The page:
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Publication numberUS20060012686 A1
Publication typeApplication
Application numberUS 10/531,768
PCT numberPCT/JP2003/015773
Publication dateJan 19, 2006
Filing dateDec 10, 2003
Priority dateDec 11, 2002
Also published asCN1720551A, CN100349184C, US7463286, WO2004053794A1
Publication number10531768, 531768, PCT/2003/15773, PCT/JP/2003/015773, PCT/JP/2003/15773, PCT/JP/3/015773, PCT/JP/3/15773, PCT/JP2003/015773, PCT/JP2003/15773, PCT/JP2003015773, PCT/JP200315773, PCT/JP3/015773, PCT/JP3/15773, PCT/JP3015773, PCT/JP315773, US 2006/0012686 A1, US 2006/012686 A1, US 20060012686 A1, US 20060012686A1, US 2006012686 A1, US 2006012686A1, US-A1-20060012686, US-A1-2006012686, US2006/0012686A1, US2006/012686A1, US20060012686 A1, US20060012686A1, US2006012686 A1, US2006012686A1
InventorsTohru Watanabe
Original AssigneeSanyo Electric Co., Ltd.
Export CitationBiBTeX, EndNote, RefMan
External Links: USPTO, USPTO Assignment, Espacenet
Image data processing apparatus
US 20060012686 A1
Abstract
A first processing circuit subjects image data output from an A/D converter circuit to a first signal process to produce first image data. A second processing circuit subjects image data to a second signal process, which is independent of the first signal process, to produce second image data. The first and second processing circuits execute the first and second signal processes in a parallel manner to output the first and second image data to a display device and a system microcomputer.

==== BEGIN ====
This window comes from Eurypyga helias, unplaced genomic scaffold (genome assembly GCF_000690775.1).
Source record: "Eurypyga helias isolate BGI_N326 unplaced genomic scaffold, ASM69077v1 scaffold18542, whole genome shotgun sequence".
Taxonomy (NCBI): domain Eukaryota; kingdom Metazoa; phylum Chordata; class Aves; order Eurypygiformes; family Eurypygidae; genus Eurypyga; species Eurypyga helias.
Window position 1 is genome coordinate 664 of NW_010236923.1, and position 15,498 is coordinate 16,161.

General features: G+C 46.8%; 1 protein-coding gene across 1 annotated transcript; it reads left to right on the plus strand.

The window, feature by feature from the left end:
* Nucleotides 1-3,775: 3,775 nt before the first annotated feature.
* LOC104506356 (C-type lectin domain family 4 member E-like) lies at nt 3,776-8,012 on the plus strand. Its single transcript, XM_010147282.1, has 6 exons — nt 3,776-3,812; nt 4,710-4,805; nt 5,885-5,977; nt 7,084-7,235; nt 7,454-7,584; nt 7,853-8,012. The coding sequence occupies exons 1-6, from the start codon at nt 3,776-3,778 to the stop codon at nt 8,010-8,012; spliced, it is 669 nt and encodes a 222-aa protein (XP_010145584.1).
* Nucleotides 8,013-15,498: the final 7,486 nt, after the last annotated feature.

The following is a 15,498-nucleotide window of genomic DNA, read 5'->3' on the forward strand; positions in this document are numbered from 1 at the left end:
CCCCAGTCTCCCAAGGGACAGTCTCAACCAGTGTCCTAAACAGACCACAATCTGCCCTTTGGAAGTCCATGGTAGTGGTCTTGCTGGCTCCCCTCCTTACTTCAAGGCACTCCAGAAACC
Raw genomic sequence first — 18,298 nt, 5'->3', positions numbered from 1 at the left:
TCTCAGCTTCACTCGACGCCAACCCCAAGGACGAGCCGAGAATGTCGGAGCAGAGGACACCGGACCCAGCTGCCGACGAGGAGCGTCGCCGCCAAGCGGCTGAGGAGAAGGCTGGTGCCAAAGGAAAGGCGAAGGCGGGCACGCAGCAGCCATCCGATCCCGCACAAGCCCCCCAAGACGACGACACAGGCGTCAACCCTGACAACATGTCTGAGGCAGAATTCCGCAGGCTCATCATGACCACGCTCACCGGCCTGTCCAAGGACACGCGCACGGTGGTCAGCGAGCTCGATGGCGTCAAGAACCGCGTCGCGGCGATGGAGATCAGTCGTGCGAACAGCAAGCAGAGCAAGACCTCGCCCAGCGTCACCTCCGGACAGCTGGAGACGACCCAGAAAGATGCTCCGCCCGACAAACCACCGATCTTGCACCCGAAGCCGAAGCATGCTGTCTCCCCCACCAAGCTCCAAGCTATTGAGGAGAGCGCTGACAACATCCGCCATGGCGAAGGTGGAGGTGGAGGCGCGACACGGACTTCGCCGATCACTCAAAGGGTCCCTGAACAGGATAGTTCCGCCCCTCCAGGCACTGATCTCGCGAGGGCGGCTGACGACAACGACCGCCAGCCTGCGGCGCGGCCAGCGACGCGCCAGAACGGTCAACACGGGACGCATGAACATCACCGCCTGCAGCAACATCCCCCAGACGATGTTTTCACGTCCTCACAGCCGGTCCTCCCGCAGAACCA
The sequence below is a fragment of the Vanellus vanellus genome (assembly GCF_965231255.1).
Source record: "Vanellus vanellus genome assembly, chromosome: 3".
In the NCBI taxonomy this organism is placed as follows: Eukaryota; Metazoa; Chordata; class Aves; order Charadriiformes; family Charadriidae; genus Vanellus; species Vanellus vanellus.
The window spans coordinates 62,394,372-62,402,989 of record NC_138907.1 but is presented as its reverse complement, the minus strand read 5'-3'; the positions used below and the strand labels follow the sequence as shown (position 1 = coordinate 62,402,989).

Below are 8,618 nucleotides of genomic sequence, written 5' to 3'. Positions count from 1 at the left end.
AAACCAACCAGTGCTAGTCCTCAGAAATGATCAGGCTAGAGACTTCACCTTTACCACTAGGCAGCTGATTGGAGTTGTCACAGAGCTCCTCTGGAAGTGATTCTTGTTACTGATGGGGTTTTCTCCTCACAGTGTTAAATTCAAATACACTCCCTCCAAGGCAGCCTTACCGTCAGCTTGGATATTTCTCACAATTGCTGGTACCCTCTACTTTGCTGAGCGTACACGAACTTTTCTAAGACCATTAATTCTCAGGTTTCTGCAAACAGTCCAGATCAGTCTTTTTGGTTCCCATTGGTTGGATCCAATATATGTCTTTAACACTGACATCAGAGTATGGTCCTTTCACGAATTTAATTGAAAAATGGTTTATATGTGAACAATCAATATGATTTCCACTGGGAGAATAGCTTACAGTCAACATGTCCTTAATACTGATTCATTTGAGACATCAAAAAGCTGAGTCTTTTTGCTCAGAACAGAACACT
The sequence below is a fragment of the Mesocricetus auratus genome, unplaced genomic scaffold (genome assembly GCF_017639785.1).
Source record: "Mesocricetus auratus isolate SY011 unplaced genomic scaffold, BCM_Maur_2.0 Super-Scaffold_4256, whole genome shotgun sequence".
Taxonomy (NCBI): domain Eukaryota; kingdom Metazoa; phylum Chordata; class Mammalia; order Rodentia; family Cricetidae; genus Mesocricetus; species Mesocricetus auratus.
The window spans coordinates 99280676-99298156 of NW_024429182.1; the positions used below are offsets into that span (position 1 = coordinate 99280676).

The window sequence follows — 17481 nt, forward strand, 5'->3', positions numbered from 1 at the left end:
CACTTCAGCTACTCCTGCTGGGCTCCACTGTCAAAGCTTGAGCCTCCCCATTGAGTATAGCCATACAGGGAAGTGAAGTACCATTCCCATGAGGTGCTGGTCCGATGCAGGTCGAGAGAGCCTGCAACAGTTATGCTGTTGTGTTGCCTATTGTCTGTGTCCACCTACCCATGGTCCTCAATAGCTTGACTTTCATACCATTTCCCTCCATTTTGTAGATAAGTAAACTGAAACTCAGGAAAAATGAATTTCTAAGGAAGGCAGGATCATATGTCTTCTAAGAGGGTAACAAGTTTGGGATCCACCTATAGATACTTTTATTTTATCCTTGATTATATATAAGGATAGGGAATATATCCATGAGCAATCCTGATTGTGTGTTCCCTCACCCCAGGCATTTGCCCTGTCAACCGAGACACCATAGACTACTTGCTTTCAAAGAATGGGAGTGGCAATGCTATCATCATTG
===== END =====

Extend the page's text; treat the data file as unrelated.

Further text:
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Claims(6)
1. An image data processing apparatus for performing a predetermined signal processing on input image data and generating output data for supplying to an external apparatus, the image data processing apparatus comprising:
a first processing circuit for performing a first signal processing with respect to image data so as to produce a first set of image data; and
a second processing circuit for performing with respect to the image data a second signal processing, which is independent from the first signal processing, so as to produce a second set of image data; wherein
the first and second processing circuits execute the first and second signal processing in a parallel manner, and output the first and second sets of image data as output data.
2. The image data processing apparatus as defined in claim 1, wherein
the first set of image data and the second set of image data differ from one another in at least one of bit length, pixel density, or frame rate.